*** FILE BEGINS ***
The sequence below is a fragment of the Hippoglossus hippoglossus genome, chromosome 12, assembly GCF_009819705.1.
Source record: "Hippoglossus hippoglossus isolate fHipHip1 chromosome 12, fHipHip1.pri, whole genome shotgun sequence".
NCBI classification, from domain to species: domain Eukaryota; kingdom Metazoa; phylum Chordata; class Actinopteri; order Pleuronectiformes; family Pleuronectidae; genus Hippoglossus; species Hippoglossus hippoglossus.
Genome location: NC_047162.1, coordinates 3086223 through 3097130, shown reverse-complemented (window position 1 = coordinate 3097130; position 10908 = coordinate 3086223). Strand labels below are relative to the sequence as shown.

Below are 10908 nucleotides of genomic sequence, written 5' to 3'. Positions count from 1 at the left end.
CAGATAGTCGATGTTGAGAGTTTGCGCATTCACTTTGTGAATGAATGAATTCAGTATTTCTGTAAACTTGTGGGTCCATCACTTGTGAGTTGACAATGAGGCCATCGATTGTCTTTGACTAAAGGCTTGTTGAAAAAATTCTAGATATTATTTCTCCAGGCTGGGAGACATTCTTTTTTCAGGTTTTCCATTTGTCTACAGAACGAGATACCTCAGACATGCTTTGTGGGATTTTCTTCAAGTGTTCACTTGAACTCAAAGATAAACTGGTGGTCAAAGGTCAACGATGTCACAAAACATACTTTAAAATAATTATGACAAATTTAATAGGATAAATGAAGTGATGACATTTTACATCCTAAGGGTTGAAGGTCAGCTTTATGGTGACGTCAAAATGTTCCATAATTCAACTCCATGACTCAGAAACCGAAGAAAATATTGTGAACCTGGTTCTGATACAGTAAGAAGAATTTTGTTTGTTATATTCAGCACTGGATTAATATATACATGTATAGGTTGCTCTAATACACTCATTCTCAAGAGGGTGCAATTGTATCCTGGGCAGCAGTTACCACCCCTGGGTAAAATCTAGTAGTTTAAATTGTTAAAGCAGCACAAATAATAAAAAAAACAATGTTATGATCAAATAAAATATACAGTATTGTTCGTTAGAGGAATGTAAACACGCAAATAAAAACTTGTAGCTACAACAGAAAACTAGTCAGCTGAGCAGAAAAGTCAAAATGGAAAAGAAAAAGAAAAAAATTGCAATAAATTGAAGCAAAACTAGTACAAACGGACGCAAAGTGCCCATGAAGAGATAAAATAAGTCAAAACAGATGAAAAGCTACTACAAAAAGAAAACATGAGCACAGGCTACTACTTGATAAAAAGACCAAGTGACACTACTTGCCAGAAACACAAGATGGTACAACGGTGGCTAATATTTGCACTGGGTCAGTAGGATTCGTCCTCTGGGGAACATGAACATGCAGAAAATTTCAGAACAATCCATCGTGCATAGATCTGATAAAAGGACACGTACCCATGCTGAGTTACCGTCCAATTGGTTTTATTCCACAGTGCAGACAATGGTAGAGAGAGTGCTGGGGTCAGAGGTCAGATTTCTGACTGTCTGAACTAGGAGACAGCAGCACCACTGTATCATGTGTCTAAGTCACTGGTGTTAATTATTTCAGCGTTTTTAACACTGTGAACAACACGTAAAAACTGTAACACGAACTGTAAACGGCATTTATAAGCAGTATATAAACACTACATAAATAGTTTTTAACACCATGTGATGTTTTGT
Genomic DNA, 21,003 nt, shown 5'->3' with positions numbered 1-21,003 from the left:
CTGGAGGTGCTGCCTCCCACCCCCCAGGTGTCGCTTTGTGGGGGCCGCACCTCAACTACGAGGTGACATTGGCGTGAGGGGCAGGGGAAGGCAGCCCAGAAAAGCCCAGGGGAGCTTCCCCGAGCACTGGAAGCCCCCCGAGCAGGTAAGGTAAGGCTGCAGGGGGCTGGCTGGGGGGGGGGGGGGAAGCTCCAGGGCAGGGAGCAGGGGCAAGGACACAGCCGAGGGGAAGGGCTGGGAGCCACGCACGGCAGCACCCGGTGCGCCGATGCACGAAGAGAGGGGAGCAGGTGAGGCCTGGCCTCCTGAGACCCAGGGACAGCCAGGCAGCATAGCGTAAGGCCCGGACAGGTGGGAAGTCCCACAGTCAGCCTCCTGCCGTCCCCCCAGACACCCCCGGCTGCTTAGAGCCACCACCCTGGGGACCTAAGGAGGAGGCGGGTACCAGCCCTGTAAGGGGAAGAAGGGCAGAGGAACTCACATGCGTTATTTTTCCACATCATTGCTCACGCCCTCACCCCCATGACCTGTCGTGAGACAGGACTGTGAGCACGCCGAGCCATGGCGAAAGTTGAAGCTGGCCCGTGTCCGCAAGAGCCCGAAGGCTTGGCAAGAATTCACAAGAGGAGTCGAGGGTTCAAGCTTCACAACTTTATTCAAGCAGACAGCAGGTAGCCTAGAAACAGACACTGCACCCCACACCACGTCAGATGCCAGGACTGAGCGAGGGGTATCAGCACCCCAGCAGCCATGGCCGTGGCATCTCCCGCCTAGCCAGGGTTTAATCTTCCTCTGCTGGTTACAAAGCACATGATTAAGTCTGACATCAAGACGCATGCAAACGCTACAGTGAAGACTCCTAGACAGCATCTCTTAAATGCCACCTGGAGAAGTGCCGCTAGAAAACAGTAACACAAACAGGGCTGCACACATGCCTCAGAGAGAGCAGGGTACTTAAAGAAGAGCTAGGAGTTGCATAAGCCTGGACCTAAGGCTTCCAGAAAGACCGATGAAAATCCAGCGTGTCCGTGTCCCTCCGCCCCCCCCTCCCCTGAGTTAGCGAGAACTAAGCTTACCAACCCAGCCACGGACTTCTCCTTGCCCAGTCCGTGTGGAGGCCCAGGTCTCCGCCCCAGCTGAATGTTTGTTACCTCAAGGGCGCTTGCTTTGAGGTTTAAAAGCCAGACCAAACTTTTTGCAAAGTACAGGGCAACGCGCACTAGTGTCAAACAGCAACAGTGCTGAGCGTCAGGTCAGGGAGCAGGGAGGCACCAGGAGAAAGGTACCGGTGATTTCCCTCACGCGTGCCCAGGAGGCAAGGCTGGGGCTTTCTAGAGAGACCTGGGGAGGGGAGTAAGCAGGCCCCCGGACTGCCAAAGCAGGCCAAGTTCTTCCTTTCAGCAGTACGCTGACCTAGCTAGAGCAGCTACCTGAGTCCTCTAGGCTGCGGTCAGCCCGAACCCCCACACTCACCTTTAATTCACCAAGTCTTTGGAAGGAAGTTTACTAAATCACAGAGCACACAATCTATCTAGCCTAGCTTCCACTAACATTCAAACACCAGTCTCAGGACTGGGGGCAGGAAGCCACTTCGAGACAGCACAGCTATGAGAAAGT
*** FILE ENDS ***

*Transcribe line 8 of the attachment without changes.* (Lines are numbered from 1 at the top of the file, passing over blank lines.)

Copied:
CTGGAGGTGCTGCCTCCCACCCCCCAGGTGTCGCTTTGTGGGGGCCGCACCTCAACTACGAGGTGACATTGGCGTGAGGGGCAGGGGAAGGCAGCCCAGAAAAGCCCAGGGGAGCTTCCCCGAGCACTGGAAGCCCCCCGAGCAGGTAAGGTAAGGCTGCAGGGGGCTGGCTGGGGGGGGGGGGGGAAGCTCCAGGGCAGGGAGCAGGGGCAAGGACACAGCCGAGGGGAAGGGCTGGGAGCCACGCACGGCAGCACCCGGTGCGCCGATGCACGAAGAGAGGGGAGCAGGTGAGGCCTGGCCTCCTGAGACCCAGGGACAGCCAGGCAGCATAGCGTAAGGCCCGGACAGGTGGGAAGTCCCACAGTCAGCCTCCTGCCGTCCCCCCAGACACCCCCGGCTGCTTAGAGCCACCACCCTGGGGACCTAAGGAGGAGGCGGGTACCAGCCCTGTAAGGGGAAGAAGGGCAGAGGAACTCACATGCGTTATTTTTCCACATCATTGCTCACGCCCTCACCCCCATGACCTGTCGTGAGACAGGACTGTGAGCACGCCGAGCCATGGCGAAAGTTGAAGCTGGCCCGTGTCCGCAAGAGCCCGAAGGCTTGGCAAGAATTCACAAGAGGAGTCGAGGGTTCAAGCTTCACAACTTTATTCAAGCAGACAGCAGGTAGCCTAGAAACAGACACTGCACCCCACACCACGTCAGATGCCAGGACTGAGCGAGGGGTATCAGCACCCCAGCAGCCATGGCCGTGGCATCTCCCGCCTAGCCAGGGTTTAATCTTCCTCTGCTGGTTACAAAGCACATGATTAAGTCTGACATCAAGACGCATGCAAACGCTACAGTGAAGACTCCTAGACAGCATCTCTTAAATGCCACCTGGAGAAGTGCCGCTAGAAAACAGTAACACAAACAGGGCTGCACACATGCCTCAGAGAGAGCAGGGTACTTAAAGAAGAGCTAGGAGTTGCATAAGCCTGGACCTAAGGCTTCCAGAAAGACCGATGAAAATCCAGCGTGTCCGTGTCCCTCCGCCCCCCCCTCCCCTGAGTTAGCGAGAACTAAGCTTACCAACCCAGCCACGGACTTCTCCTTGCCCAGTCCGTGTGGAGGCCCAGGTCTCCGCCCCAGCTGAATGTTTGTTACCTCAAGGGCGCTTGCTTTGAGGTTTAAAAGCCAGACCAAACTTTTTGCAAAGTACAGGGCAACGCGCACTAGTGTCAAACAGCAACAGTGCTGAGCGTCAGGTCAGGGAGCAGGGAGGCACCAGGAGAAAGGTACCGGTGATTTCCCTCACGCGTGCCCAGGAGGCAAGGCTGGGGCTTTCTAGAGAGACCTGGGGAGGGGAGTAAGCAGGCCCCCGGACTGCCAAAGCAGGCCAAGTTCTTCCTTTCAGCAGTACGCTGACCTAGCTAGAGCAGCTACCTGAGTCCTCTAGGCTGCGGTCAGCCCGAACCCCCACACTCACCTTTAATTCACCAAGTCTTTGGAAGGAAGTTTACTAAATCACAGAGCACACAATCTATCTAGCCTAGCTTCCACTAACATTCAAACACCAGTCTCAGGACTGGGGGCAGGAAGCCACTTCGAGACAGCACAGCTATGAGAAAGT